British Library acquires D'Oyly Carte archive
26 October 2015
Costume design working notebook from the 1970s, with production photograph and fabric samples. (Samples relate to a production of The Gondoliers)D'Oyly Carte Archive
Leaves from the autograph score of Iolanthe, by Sir Arthur Sullivan (dated November 1882)D'Oyly Carte Archive
An audition book for the years 1905-1910, containing the slips completed for each artiste who auditioned for the D’Oyly Carte CompanyD'Oyly Carte Archive
The British Library has acquired the archive of the D'Oyly Carte Theatre Company.
The archive includes extensive correspondence with agents and artistes, relating to auditions, casting, personnel, theatres and tours (around the UK and throughout the English-speaking world); programmes, press cuttings, band parts, libretti, prompt books, papers and photographs of the D’Oyly Carte family, contracts, stage managers’ reports, illustrative materials including sketches for costumes and props, cigarette cards, extensive photographs of artistes, productions and special occasions, posters, recordings on various media including discs, reel-to-reel tape, and sound and video cassette and optical disc.
A key item in the archive is Arthur Sullivan’s autograph score for Iolanthe - the last Sullivan score in private hands until its acquisition - along with William Gilbert’s working prompt copy for the same opera.
Founded by Richard D’Oyly Carte (manager of the Royalty Theatre, Soho), with the intention of presenting the operas of Gilbert and Sullivan, the company commissioned Trial by Jury, The Sorcerer and H.M.S. Pinafore. The D'Oyly Carte family owned the company until the death of Dame Bridget D'Oyly Carte in 1985.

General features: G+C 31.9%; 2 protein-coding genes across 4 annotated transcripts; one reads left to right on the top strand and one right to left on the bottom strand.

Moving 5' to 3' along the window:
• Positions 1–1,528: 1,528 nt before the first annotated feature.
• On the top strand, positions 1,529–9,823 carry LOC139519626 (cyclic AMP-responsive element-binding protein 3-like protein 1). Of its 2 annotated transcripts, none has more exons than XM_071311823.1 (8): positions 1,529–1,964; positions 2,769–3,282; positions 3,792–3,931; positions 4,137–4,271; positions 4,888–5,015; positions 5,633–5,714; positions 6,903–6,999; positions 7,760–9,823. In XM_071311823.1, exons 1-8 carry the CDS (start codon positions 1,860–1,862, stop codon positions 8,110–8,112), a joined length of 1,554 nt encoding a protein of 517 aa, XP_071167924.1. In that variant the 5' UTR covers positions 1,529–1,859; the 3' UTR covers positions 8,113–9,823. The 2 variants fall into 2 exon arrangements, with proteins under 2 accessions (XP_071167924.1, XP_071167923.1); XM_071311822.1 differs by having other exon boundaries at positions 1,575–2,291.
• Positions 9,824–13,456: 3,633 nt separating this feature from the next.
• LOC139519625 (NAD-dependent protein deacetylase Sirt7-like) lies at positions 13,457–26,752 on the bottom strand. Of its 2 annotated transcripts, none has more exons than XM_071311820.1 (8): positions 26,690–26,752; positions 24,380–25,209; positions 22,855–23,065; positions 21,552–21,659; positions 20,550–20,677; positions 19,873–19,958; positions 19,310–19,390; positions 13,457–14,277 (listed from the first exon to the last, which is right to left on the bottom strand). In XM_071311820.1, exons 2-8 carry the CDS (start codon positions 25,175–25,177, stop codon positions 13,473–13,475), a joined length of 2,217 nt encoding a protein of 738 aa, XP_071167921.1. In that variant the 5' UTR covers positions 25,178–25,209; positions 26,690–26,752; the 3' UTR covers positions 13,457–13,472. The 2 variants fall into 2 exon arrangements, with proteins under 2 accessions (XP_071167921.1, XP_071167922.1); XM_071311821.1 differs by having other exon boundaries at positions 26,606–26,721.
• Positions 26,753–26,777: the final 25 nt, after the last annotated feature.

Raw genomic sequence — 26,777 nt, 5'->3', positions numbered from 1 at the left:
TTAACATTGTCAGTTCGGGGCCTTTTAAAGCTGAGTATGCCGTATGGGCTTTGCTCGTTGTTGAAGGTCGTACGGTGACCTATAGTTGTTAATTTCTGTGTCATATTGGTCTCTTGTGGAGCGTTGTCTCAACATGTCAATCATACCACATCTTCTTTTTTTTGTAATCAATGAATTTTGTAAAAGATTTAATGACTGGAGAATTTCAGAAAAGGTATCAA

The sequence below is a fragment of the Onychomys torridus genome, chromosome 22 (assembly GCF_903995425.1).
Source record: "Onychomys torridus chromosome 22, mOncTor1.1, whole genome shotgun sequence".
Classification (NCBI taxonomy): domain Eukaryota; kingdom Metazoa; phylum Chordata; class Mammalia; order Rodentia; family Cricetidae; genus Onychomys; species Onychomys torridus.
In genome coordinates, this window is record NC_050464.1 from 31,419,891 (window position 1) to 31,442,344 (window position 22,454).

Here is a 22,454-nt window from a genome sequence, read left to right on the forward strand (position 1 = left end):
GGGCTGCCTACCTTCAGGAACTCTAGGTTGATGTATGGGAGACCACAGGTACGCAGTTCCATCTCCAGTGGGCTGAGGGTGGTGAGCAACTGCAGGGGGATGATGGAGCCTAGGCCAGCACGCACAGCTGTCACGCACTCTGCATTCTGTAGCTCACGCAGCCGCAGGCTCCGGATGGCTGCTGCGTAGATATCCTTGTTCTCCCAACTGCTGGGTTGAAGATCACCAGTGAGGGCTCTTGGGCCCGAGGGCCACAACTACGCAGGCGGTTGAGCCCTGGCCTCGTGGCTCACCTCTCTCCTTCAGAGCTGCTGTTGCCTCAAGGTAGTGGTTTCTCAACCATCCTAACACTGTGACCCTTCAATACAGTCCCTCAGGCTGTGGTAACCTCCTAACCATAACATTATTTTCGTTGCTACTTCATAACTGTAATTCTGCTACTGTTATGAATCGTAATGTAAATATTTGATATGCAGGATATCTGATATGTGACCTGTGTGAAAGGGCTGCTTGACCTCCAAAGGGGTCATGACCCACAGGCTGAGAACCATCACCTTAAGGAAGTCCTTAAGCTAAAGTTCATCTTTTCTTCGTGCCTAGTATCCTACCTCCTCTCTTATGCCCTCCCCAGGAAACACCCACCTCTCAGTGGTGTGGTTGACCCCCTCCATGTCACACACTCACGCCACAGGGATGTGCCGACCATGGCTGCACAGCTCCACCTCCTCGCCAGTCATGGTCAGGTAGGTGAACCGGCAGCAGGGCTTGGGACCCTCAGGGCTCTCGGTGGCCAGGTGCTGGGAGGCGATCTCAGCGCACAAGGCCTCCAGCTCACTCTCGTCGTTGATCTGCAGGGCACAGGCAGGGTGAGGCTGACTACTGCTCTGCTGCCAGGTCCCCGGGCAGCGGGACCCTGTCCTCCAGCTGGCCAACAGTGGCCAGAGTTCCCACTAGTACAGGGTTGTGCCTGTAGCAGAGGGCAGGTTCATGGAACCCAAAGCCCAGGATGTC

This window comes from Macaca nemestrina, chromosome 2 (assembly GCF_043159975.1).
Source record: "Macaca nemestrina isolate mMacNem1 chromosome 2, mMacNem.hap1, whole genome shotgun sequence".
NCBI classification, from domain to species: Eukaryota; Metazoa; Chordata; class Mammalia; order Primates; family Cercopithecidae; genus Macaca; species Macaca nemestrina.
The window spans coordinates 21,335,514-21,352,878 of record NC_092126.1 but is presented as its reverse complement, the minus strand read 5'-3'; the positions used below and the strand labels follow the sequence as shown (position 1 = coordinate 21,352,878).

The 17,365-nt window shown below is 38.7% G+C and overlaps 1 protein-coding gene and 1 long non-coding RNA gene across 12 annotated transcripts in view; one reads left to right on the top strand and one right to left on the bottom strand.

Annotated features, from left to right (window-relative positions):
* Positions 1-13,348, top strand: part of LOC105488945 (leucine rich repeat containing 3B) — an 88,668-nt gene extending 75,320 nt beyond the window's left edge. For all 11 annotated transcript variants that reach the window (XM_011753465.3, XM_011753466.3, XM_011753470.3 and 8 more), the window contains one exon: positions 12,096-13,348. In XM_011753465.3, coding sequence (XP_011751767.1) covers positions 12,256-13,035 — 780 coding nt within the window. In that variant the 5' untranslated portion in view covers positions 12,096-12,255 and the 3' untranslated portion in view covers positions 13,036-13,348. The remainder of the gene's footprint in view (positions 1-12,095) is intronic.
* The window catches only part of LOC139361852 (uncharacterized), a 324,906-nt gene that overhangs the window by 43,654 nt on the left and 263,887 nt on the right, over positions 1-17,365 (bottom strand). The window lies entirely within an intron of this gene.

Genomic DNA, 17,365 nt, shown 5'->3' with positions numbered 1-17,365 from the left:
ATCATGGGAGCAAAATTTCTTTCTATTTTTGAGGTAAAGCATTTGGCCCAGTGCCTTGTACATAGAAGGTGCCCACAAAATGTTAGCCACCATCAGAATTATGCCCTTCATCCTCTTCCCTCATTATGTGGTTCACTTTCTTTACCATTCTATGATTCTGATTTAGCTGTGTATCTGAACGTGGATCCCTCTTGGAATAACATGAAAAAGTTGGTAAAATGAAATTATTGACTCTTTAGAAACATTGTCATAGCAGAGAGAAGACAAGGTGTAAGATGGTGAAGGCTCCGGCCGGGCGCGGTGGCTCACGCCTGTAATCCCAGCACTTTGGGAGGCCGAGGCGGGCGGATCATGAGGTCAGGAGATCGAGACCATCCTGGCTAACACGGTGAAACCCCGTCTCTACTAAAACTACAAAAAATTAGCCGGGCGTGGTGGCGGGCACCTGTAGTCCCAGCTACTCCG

The D'Oyly Carte Opera Company's most recent endeavour was a 2013 performance of The Pirates of Penzance (a co-production with Scottish Opera). The two organisations are set to reunite for The Mikado in 2016.
D'Oyly Carte's Ian Martin said: 'This is excellent news for D’Oyly Carte and for the public, as it means that the archive will remain in the UK, be housed appropriately, conserved and properly catalogued. It also means that it will be accessible once again to the public for research purposes.'
The acquisition was made possible with the aid of the D'Oyly Carte Charitable Trust and the Friends of the British Library. Their support includes funding to catalogue and preserve the archive, which is expected to be fully accessible by spring 2017.
D'Oyly Carte Opera Company
Win a copy of Dmitri Hvorostovsky’s new solo album from Ondine
23 October 2015
Renaissance poetry is the theme of Dmitri Hvorostovsky's latest release for the Ondine label, which brings together two masterpieces of song from the 19th and 20th centuries: Shostakovich's Suite on Poems by Michelangelo and Liszt's three Petrarch Sonnets.
The great Siberian baritone's dark, velvety voice proves the perfect instrument for music that runs the gamut from dreamy and passionate to stark and introspective. Shostakovich's Suite is better known in its orchestral version, but here Hvorostovsky is accompanied by the Estonian pianist Ivari Ilja in performances of powerful intensity.
To enter, simply drop us an email with the subject ‘ONDINE’ to email@example.com, or send a postcard to Rhinegold Competitions, 20 Rugby Street, London WC1N 3QZ. Please include your full name, address and a contact telephone number. (Deadline for entries: 28 November 2015.)
Dmitri Hvorostovsky recently returned to the stage following a brain tumour that prompted him to cancel all engagements over the summer. He has just finished a run of Verdi's Il trovatore at New York's Metropolitan Opera, playing a Conte di Luna described as 'gripping' by the New York Times.
Dmitri Hvorostovsky will sing Tchaikovsky's Eugene Onegin at the Royal Opera in London from 19 December to 7 January